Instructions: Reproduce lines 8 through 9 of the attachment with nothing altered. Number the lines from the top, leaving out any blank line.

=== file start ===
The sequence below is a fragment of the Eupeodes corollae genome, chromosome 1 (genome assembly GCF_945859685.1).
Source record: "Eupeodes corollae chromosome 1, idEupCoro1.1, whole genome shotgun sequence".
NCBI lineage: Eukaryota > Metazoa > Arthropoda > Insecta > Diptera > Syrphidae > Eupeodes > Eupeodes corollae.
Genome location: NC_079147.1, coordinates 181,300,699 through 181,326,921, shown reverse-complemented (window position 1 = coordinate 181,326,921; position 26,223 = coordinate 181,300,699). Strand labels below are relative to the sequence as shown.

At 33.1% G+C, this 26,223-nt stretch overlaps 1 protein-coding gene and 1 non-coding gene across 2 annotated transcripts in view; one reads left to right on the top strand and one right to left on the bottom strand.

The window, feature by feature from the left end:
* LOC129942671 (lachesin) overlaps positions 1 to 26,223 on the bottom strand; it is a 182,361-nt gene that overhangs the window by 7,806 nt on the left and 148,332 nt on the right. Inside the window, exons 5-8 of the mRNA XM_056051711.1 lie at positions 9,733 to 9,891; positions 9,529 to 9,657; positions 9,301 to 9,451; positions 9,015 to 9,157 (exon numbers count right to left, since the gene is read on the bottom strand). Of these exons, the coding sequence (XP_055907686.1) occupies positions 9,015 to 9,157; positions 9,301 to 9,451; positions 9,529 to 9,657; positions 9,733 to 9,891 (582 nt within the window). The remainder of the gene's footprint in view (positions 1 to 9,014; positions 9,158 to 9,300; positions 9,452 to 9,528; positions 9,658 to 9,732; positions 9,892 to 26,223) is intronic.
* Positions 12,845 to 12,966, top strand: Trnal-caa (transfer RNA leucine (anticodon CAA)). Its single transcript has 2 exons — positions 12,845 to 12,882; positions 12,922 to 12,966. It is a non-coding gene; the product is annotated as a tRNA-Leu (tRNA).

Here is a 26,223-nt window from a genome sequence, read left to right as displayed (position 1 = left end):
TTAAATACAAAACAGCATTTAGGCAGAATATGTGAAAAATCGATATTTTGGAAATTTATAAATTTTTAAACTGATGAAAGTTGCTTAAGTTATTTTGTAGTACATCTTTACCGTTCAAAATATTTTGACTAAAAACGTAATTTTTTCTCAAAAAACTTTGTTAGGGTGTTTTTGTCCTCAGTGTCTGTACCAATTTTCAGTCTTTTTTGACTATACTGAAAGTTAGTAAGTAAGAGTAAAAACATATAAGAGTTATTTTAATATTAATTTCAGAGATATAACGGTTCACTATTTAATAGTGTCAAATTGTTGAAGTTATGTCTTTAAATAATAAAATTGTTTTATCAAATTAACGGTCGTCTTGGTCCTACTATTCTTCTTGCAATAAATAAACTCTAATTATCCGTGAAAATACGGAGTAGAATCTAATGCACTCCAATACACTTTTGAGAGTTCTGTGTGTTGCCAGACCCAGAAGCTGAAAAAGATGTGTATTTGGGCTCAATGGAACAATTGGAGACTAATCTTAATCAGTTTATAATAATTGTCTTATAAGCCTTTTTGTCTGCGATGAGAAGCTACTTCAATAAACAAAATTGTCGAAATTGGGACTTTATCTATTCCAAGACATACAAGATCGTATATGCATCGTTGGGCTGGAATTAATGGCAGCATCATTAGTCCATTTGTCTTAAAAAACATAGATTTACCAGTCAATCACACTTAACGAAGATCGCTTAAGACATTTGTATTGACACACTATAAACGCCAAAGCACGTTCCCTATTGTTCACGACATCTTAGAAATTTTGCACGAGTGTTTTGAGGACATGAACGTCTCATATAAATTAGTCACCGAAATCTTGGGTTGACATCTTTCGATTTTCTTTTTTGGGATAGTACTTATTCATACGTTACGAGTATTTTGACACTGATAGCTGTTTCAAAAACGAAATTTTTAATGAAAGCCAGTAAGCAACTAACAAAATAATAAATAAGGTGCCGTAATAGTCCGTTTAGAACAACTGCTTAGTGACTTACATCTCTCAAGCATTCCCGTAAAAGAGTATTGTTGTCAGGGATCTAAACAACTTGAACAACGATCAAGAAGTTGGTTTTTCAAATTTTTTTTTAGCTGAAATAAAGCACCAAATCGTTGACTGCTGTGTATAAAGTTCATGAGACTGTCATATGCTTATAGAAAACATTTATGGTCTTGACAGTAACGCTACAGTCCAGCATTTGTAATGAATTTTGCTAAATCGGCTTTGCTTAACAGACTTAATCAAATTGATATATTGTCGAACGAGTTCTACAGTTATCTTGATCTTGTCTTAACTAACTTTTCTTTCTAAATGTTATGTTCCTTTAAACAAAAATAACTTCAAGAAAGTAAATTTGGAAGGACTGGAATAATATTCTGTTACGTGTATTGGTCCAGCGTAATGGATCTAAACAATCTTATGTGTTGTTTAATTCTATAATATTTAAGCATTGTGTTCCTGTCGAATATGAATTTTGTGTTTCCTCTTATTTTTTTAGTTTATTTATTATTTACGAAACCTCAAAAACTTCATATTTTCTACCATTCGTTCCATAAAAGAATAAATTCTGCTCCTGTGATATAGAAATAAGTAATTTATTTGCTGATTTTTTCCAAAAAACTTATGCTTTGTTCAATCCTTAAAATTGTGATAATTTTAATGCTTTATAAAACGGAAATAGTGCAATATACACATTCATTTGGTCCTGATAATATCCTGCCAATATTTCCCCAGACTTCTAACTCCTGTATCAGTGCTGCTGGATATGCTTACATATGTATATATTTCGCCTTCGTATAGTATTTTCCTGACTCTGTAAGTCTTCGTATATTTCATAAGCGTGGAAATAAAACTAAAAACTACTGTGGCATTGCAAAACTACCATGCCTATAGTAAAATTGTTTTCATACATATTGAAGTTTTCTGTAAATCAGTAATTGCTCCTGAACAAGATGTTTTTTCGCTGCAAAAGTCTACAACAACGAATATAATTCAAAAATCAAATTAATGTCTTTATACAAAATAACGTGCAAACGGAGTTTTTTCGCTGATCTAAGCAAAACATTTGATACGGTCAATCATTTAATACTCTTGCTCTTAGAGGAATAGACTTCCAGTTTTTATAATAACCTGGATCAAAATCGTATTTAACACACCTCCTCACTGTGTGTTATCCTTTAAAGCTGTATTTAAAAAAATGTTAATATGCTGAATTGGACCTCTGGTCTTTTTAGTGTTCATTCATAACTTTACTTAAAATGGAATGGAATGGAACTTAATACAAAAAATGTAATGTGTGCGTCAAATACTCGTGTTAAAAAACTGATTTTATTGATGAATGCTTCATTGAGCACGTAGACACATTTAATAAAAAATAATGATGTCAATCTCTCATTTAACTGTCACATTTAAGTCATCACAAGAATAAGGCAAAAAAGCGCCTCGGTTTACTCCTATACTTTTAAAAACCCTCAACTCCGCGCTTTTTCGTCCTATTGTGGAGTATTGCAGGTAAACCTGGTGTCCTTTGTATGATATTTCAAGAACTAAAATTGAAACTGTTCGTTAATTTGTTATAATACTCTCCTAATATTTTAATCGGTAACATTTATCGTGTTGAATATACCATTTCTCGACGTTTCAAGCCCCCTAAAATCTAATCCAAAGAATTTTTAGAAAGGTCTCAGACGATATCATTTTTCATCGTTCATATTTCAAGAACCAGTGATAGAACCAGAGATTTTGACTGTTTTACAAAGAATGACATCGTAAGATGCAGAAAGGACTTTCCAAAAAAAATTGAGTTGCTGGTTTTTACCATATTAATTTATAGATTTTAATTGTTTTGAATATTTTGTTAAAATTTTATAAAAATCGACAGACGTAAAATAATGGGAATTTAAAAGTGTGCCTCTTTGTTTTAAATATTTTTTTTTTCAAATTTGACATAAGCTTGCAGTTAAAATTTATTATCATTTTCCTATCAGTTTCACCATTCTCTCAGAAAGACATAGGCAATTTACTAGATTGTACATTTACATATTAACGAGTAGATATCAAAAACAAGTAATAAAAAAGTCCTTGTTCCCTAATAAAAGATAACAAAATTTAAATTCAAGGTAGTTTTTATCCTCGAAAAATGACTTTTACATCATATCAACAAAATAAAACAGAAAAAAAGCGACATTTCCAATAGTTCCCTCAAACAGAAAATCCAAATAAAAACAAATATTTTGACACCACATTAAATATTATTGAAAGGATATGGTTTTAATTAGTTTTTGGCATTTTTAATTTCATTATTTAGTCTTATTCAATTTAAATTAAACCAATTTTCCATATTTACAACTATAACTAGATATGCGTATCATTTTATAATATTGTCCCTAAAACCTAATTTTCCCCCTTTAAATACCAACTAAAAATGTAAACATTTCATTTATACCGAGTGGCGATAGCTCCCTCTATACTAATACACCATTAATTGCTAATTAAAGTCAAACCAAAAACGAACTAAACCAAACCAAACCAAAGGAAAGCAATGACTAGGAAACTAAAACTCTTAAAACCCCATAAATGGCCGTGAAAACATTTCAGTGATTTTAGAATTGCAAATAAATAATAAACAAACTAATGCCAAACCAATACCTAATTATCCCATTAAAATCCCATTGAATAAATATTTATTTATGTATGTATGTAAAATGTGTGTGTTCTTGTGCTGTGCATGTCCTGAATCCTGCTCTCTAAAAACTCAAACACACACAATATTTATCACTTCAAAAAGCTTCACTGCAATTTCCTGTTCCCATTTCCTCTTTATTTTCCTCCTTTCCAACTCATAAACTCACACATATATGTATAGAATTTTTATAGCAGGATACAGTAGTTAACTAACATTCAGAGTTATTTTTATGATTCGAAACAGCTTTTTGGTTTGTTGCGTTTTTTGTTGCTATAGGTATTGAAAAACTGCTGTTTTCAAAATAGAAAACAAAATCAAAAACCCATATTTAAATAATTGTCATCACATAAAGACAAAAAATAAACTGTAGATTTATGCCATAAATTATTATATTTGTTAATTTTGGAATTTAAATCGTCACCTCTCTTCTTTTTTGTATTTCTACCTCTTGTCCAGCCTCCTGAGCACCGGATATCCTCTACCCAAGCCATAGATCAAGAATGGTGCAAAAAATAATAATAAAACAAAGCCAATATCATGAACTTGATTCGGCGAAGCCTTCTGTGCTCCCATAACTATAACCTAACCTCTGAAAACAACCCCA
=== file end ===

* Positions 12,845 to 12,966, top strand: Trnal-caa (transfer RNA leucine (anticodon CAA)). Its single transcript has 2 exons — positions 12,845 to 12,882; positions 12,922 to 12,966. It is a non-coding gene; the product is annotated as a tRNA-Leu (tRNA).

Here is a 26,223-nt window from a genome sequence, read left to right as displayed (position 1 = left end):